According to the Center for Budget and Policy Priorities, median income for working-age households (headed by someone under age 65) slid 12.4 percent from 2000 to 2011, to $55,640. During that time the American economy grew more than 18 percent." The country's wealth has been systematically redistributed to the upper 1% which now holds 40% of it. Extremely loose labor market in which workers out numbers jobs in every single sector indicates that the unemployed are not lazy but the victims of a political process that is owned by the very wealthy.this kind of inequality destroys the economy. Taxpayers subsidize low income jobs in fast food, for example, to the tune of 7 billion a year. Why do I have to pay Wal-Mart employees to compensate for an employer that refuses to cut into their exorbitant profits? More than one in five children's parent get a raise if the minimum wage were increased to $10.10.

  • marxist Salt Lake City, UT
    Dec. 9, 2013 11:42 a.m.

    RE: Informed? "For me the question is: Why should we pay someone way more money than they earn?" Please see my response. I argue that workers currently at the minimum wage are not fully compensated for the value they add. That is, they are receiving less pay than they earn.

  • scrappy do DRAPER, UT
    Dec. 9, 2013 11:36 a.m.

    yeah, I think they should lower it so Utah employers can even pay less than they do now, which is not much, of course that would cut into the LDS church budgets, 10% of nothing is nothing

  • informed? Hooper, UT
    Dec. 9, 2013 11:30 a.m.

    What I would like to see is all those who are pushing to raise the minimum wage start paying their employees more. Don't wait for it to become law.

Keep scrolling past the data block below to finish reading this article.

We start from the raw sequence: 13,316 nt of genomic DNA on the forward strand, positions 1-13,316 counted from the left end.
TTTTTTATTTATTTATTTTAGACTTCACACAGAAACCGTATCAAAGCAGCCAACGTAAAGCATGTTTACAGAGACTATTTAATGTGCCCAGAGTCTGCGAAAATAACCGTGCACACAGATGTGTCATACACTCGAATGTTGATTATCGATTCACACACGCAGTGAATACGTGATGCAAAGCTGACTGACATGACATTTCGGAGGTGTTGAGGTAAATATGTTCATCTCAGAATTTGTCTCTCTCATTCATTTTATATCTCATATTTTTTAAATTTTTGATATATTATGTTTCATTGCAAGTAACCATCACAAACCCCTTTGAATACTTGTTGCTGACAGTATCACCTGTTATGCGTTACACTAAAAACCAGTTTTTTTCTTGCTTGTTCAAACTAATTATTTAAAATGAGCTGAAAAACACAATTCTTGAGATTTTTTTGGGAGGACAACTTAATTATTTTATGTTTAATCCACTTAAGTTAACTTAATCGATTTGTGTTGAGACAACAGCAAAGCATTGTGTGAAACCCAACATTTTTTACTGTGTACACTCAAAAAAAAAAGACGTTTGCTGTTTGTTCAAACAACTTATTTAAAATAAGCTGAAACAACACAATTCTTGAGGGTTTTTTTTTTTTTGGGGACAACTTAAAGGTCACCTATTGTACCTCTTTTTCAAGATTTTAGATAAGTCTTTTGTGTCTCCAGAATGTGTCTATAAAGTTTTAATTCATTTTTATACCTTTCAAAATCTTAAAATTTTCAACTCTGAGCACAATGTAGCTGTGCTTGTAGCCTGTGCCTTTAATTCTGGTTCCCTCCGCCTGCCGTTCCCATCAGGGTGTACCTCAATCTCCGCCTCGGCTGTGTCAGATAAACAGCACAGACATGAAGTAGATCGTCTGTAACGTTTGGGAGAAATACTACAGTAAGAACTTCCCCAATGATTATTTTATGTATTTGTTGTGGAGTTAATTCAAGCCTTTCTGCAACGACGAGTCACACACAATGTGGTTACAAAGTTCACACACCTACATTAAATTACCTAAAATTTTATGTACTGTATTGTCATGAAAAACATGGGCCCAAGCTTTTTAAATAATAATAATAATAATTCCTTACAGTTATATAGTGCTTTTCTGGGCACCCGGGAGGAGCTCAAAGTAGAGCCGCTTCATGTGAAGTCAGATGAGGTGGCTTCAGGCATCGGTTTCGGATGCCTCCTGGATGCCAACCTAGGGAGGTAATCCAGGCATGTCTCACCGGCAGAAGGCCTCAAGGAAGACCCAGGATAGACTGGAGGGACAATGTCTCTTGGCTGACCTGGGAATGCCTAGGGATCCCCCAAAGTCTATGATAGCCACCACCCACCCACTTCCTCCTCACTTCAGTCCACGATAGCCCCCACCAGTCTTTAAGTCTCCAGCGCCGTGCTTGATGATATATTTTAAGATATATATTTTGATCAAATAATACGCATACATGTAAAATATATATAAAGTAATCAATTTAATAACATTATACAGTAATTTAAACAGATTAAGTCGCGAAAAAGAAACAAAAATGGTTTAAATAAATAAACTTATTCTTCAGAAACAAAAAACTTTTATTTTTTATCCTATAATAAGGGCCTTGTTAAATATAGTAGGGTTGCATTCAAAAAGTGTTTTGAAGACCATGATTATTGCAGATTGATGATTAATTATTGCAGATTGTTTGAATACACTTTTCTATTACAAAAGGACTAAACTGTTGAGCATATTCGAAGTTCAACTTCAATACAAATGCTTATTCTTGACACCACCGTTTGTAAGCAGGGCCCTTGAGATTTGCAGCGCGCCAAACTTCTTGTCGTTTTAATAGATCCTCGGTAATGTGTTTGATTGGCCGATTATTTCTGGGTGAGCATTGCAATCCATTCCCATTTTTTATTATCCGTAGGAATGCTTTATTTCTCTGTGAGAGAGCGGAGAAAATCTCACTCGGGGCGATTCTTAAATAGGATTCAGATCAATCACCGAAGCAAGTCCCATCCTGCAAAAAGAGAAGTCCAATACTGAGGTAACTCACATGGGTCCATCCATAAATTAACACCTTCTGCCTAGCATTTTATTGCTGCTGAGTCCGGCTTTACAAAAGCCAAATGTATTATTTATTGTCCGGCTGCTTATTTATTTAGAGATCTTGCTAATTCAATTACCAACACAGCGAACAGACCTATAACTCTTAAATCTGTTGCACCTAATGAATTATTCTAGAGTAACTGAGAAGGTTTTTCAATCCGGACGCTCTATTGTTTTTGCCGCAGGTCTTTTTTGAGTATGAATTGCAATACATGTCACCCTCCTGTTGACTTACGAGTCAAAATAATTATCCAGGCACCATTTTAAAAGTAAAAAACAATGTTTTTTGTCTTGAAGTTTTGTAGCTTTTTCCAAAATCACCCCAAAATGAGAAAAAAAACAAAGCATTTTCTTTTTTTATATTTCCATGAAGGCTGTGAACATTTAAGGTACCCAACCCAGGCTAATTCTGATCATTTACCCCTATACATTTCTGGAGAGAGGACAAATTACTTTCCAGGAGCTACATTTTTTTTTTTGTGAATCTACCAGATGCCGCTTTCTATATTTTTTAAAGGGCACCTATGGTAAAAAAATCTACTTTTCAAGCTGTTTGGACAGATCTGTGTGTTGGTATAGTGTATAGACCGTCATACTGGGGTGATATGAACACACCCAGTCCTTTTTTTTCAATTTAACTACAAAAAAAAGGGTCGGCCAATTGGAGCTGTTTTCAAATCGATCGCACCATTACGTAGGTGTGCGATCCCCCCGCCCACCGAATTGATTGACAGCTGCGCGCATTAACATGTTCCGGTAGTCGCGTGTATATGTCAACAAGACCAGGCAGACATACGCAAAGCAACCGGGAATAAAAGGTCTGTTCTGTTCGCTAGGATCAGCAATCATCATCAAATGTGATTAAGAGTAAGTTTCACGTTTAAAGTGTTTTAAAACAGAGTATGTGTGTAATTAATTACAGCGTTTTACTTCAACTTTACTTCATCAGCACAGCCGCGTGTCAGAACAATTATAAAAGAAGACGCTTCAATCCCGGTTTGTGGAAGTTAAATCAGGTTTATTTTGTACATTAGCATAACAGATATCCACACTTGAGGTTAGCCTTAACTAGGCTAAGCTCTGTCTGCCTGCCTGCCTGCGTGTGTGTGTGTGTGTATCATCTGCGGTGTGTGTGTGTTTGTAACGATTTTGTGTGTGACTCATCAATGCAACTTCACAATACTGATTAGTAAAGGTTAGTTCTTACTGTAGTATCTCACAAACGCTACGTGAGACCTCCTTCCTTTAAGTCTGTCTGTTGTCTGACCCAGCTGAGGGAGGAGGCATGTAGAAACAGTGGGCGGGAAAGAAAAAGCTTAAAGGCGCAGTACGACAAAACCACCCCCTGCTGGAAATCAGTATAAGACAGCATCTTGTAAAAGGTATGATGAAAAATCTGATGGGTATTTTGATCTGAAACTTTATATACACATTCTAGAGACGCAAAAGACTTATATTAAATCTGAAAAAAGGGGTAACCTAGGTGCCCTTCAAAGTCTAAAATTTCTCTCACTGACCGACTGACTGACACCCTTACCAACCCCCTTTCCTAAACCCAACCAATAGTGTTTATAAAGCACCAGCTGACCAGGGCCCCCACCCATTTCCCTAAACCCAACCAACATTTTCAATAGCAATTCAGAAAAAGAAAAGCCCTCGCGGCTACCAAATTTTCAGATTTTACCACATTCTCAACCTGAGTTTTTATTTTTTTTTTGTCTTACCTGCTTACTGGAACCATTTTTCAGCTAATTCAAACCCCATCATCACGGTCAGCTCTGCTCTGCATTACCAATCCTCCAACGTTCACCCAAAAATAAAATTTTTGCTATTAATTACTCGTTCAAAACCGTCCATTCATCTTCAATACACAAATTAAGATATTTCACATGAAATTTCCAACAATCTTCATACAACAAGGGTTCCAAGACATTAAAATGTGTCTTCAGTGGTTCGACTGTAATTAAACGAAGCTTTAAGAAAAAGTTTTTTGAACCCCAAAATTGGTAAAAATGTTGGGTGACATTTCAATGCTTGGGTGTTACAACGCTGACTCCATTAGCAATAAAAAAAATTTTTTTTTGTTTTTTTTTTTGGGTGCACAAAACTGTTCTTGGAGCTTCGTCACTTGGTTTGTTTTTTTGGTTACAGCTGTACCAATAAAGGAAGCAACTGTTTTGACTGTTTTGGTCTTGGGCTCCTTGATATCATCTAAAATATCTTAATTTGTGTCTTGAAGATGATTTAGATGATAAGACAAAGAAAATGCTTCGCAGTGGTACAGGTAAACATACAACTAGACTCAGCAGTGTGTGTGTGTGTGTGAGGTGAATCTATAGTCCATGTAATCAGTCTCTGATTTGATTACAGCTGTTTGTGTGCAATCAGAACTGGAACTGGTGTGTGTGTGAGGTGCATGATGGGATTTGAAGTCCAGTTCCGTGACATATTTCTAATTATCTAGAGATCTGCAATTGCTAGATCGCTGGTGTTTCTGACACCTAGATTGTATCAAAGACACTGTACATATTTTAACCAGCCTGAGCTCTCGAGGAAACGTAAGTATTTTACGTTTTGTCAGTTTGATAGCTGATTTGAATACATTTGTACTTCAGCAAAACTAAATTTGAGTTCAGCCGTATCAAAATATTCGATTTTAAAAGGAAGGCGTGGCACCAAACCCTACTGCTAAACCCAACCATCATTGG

• merich39 Salt Lake City, UT
    Dec. 9, 2013 11:28 a.m.

    We already have an effective minimum wage that his higher than $7.25/hr. If someone makes $7.25/hr and live on their own, they likely qualify for public assistance, paid for by tax dollars. They live off of that combination of their low wages plus public assistance. The cost to society for a McDonalds employee is more than just the $7.25/hr McDonalds pays the employee. The big problem is that those who eat at McDonalds are having the true cost of that food subsidized by taxpayers. It's no different than dairy farmers getting subsidies to keep down the price of milk. The true cost of milk is higher than what is paid at the grocery store. Part of that true cost is paid by all taxpayers instead of just milk drinkers.

    And the argument that increasing the minimum wage will result in layoffs is erroneous too as all McDonalds competitors will be subject to the same minimum wage increases. McDonalds would have to raise prices in order to maintain their profit margins, but so would all of their competitors. The real outcome is that the actual McDonalds customers would be paying the full cost of their purchases with less taxpayer subsidies.

  • TMR Los Angeles, CA
    Dec. 9, 2013 11:23 a.m.